I've been hesitating to write this entry because I don't know whether to make it instructional or confessional. Perhaps it is neither.
A few months ago, I was gearing up for a series of interviews in a very conservative (socially, not politically) industry. I was planning to wear my dark grey men's suit with the lovely, unstructured shoulders, complete with a purple checked tie. But one of my mentors got to me first (not you, CB). I should add that this woman is queer, in case that matters to you. I'll call her "MP" for "Mentor Person." This conversation occurred:
MP: So... You're not going to wear men's clothes to the interviews, are you?
MP: Look, you want a job, right?
BW: Right, but at what cost?
MP: Look, when you're at my level, you can wear what you want. But at this point, you want a job. You want to convey that you're like everyone else. And you don't want the interviewers thinking about your clothes.
BW: I don't care if they think about my clothes.
MP: Yes, you do. You don't want them staring at you thinking, "Is she wearing men's underwear?"
BW: I'll just walk in, wink, and tell them, "Nope."
MP: No to the men's underwear?
BW: No to the men's underwear! Well... today, anyway.
Okay, so then MP--who, let me stress, is someone I trust and who is invested in my professional success--tells me her hypothesis about gender conformity and clothing. Basically, she says that there are four components to a professional outfit:
2. Something over the shirt, like a blazer or jacket or sweater
MP's theory is that of these items, at least two need to be from the women's department so as not to attract undue attention/speculation/consternation. She tried, unsuccessfully, to get me to order a "shell" shirt from L.L. Bean or one of those other places. I told her I thought it was absurd. I resisted. I argued.
And then I gave in--partly.
On my way home that day, I stopped at Macy's and tried on approximately 15 women's suits. I do not like women's suits because they tend to lack pockets, to have too-short jackets, and to be cut in weird ways that make my hips look extra hipp-y and my boobs look extra boob-y. Finally, I found one that was relatively inoffensive, except that the jacket was a little too short. Whatever. I bought two, in black, plus a women's Ralph Lauren shirt that was lovely and purple and striped and devoid of girlish frills. (Not a "shell" or--God forbid--a "camisole"--I'm talking about a regular collared shirt.) I took a picture of myself in the new getup and sent it to MP. Her response: "Don't you think it's a little narcissistic to send me pictures of yourself?"
Ha. From MP, that's approval.
The next day, unprompted, MP loaned me actual, real pearls, because she said rich people can tell the difference between real pearls and fake pearls and I was likely to encounter people who had grown up wealthy. I am extremely skeptical of pearls, but since these were small and looked shockingly non-dowdy with my new, very sharp shirt, I went for it.
So according to MP's formula I was more than sufficiently girly: pants, suit jacket, shirt. Three out of four! (There was no way in hell I was going to wear women's shoes.) Plus pearls!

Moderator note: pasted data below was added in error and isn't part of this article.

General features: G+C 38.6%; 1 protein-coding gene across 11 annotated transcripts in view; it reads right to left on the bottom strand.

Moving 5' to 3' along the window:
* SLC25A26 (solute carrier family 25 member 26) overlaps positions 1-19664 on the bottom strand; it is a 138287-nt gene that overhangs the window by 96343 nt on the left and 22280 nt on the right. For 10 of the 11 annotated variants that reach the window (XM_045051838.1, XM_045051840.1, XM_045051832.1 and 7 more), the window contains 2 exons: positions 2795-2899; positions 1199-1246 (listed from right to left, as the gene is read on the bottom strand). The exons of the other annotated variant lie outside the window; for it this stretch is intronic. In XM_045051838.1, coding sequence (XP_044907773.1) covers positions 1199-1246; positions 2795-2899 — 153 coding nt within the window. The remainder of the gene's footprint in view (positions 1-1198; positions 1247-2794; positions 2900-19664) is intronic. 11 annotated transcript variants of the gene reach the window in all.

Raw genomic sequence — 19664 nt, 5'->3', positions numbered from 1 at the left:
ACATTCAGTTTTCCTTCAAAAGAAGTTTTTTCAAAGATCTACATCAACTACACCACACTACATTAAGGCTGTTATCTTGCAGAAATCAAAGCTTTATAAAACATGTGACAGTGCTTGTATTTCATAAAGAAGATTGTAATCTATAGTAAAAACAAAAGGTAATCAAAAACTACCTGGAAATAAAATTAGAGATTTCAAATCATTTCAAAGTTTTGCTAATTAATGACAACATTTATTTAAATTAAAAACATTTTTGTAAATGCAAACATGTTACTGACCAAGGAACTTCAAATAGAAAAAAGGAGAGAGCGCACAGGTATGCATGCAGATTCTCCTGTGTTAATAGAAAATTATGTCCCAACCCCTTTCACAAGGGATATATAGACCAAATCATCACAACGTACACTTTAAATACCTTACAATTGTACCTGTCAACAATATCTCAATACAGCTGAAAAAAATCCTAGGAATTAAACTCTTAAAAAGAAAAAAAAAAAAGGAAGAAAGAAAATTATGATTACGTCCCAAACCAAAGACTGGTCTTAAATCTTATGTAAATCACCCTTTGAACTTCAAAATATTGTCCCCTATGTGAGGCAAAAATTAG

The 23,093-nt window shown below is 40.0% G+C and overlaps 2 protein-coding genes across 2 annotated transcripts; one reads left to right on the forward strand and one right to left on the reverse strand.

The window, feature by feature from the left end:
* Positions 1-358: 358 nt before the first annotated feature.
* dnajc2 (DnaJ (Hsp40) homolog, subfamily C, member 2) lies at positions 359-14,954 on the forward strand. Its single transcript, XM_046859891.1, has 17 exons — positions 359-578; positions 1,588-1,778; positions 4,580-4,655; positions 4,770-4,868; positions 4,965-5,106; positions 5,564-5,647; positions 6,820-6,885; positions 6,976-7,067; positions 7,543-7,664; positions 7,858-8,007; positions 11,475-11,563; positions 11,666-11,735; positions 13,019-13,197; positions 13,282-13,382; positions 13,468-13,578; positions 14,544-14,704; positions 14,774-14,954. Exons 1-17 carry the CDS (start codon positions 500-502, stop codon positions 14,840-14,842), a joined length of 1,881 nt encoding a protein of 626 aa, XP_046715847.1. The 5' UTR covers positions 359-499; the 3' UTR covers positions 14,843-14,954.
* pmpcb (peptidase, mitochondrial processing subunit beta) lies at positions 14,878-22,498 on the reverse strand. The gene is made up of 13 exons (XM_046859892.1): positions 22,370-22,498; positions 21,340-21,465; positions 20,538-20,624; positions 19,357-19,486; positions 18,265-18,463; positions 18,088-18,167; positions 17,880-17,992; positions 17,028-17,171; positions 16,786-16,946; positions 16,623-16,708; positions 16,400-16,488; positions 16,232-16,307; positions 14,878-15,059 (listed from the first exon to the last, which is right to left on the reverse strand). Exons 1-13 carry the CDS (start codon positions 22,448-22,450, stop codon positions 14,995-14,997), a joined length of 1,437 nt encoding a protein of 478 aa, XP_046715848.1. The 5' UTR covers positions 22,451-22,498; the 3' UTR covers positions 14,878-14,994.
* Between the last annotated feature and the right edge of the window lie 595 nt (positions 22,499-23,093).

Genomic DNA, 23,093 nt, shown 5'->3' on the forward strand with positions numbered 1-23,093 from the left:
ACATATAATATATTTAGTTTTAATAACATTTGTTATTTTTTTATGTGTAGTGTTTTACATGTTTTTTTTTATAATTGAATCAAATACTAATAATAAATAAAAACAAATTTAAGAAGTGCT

Looking in the mirror the day of my interviews, I realized that there was still no way anyone would mistake me for straight: my ever-present tiny silver hoops, very short haircut, and men's shoes gave me away. Even with pearls, I didn't look feminine, but at least I was closer to Ellen's look than to Lea DeLaria's. (Point of clarification: I like Lea DeLaria and her look; I'm not knocking it, just saying that I didn't want to embody it that day.)
Among the sea of other interviewees, I was still by far the least gender-conforming person. I might as well have been wearing a rainbow sticker on my forehead. Still, the cut of my suit allowed me to look conforming enough for interviewers not to dismiss me, and masculine enough that I felt comfortable. In fact, I felt like quite the powerful dyke.
Did I "betray" my butchness by wearing a lady-suit? Maybe. Would I have been more "true" to myself in a men's suit and tie? Maybe. But at the same time, I thought carefully about the degree of "compromise" I was willing to make, and what I was and wasn't willing to sacrifice to fit in. More gender conformity would have gone over better with interviewers, I suspect. Still, I have to admit that I felt proud of finding a balance that worked for me in this particular situation, and grateful to MP for giving me the heads-up that I needed to make a few changes if I wanted to be in the ballpark.
As you can tell, I'm still wrestling with it. I loathe the idea of compromising to "fit in." But I also loathe the idea of not getting the job I want because I was too stubborn to take off my damn tie. At least for me, being butch is partly about being true to myself, and partly about finding a balance that will let me be myself while accomplishing what I want to accomplish. (And finally getting some power, so that I can not only put my own tie back on, but hire plenty of other tie-wearing women when I'm the one making the decisions.)
I bet some of you can relate to this. For those of you in industries where you're likely to be punished for gender non-conformity, what do you do? What kinds of balance have you found, and how has it worked?